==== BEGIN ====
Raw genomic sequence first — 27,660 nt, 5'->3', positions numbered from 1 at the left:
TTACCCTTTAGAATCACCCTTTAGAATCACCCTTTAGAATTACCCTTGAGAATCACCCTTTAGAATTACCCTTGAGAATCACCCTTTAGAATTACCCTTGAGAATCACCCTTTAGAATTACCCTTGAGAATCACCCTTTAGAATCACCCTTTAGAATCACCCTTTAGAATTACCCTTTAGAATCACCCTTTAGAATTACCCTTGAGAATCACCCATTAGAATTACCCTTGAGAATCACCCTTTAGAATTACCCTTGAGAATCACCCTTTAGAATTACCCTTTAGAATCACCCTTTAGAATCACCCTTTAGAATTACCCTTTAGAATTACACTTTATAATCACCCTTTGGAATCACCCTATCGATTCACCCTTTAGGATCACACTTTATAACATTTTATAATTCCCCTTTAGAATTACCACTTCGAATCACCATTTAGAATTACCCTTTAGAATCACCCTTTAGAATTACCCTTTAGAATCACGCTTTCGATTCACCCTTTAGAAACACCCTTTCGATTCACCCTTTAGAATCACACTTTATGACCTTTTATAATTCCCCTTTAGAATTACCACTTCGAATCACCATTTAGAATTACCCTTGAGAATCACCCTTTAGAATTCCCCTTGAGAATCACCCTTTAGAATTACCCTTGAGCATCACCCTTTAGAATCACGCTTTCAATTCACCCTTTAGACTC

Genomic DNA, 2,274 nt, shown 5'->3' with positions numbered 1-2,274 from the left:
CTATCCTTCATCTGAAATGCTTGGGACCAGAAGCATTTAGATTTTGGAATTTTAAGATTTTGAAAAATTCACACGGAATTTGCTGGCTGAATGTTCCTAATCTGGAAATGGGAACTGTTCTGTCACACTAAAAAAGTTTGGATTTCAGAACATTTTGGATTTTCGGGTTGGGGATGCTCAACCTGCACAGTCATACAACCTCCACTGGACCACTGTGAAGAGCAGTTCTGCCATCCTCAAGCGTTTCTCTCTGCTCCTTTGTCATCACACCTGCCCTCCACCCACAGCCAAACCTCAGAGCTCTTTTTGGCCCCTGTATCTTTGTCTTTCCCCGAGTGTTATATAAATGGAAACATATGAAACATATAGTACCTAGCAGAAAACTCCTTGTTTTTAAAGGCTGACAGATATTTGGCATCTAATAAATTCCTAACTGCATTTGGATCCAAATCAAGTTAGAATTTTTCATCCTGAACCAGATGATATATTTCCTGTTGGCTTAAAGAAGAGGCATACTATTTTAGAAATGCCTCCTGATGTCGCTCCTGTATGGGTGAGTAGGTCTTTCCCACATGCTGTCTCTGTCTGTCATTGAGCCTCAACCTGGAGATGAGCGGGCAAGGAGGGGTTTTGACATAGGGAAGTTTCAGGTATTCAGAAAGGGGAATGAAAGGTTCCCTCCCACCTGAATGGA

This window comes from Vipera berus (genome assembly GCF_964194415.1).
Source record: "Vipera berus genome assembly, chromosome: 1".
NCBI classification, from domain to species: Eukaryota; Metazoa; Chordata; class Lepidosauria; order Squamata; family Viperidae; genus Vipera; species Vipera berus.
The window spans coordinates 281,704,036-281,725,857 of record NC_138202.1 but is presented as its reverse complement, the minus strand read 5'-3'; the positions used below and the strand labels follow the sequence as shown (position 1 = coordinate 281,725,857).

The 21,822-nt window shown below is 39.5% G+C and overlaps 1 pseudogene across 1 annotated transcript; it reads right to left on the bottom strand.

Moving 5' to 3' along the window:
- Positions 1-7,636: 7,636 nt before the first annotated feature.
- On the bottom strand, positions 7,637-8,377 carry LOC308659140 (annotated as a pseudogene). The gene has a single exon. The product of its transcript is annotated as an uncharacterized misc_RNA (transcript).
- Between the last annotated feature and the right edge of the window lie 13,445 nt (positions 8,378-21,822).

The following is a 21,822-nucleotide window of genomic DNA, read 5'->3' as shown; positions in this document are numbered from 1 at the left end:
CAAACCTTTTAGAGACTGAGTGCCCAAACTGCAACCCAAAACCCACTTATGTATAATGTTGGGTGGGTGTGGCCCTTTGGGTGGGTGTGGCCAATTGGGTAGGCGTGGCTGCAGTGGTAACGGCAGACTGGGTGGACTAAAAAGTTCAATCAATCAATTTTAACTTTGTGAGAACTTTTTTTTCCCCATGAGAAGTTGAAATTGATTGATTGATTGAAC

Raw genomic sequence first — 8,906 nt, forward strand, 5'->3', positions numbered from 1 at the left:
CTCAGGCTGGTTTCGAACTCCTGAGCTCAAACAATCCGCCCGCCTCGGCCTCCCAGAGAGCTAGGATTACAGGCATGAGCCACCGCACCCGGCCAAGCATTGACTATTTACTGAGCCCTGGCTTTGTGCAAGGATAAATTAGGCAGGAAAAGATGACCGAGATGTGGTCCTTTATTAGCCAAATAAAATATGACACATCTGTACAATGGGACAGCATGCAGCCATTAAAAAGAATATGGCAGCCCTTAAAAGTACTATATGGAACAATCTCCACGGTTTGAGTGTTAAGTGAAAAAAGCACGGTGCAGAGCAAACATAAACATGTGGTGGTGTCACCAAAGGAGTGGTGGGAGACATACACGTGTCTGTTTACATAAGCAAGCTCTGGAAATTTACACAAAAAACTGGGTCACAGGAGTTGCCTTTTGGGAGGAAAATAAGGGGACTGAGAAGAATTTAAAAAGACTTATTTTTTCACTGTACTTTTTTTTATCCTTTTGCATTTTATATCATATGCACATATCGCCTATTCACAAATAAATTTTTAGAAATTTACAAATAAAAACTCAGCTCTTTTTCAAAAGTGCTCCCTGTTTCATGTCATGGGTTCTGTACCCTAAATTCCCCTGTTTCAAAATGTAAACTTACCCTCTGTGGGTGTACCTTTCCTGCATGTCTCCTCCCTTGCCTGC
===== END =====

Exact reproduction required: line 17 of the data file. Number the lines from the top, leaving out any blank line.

CTCAGGCTGGTTTCGAACTCCTGAGCTCAAACAATCCGCCCGCCTCGGCCTCCCAGAGAGCTAGGATTACAGGCATGAGCCACCGCACCCGGCCAAGCATTGACTATTTACTGAGCCCTGGCTTTGTGCAAGGATAAATTAGGCAGGAAAAGATGACCGAGATGTGGTCCTTTATTAGCCAAATAAAATATGACACATCTGTACAATGGGACAGCATGCAGCCATTAAAAAGAATATGGCAGCCCTTAAAAGTACTATATGGAACAATCTCCACGGTTTGAGTGTTAAGTGAAAAAAGCACGGTGCAGAGCAAACATAAACATGTGGTGGTGTCACCAAAGGAGTGGTGGGAGACATACACGTGTCTGTTTACATAAGCAAGCTCTGGAAATTTACACAAAAAACTGGGTCACAGGAGTTGCCTTTTGGGAGGAAAATAAGGGGACTGAGAAGAATTTAAAAAGACTTATTTTTTCACTGTACTTTTTTTTATCCTTTTGCATTTTATATCATATGCACATATCGCCTATTCACAAATAAATTTTTAGAAATTTACAAATAAAAACTCAGCTCTTTTTCAAAAGTGCTCCCTGTTTCATGTCATGGGTTCTGTACCCTAAATTCCCCTGTTTCAAAATGTAAACTTACCCTCTGTGGGTGTACCTTTCCTGCATGTCTCCTCCCTTGCCTGC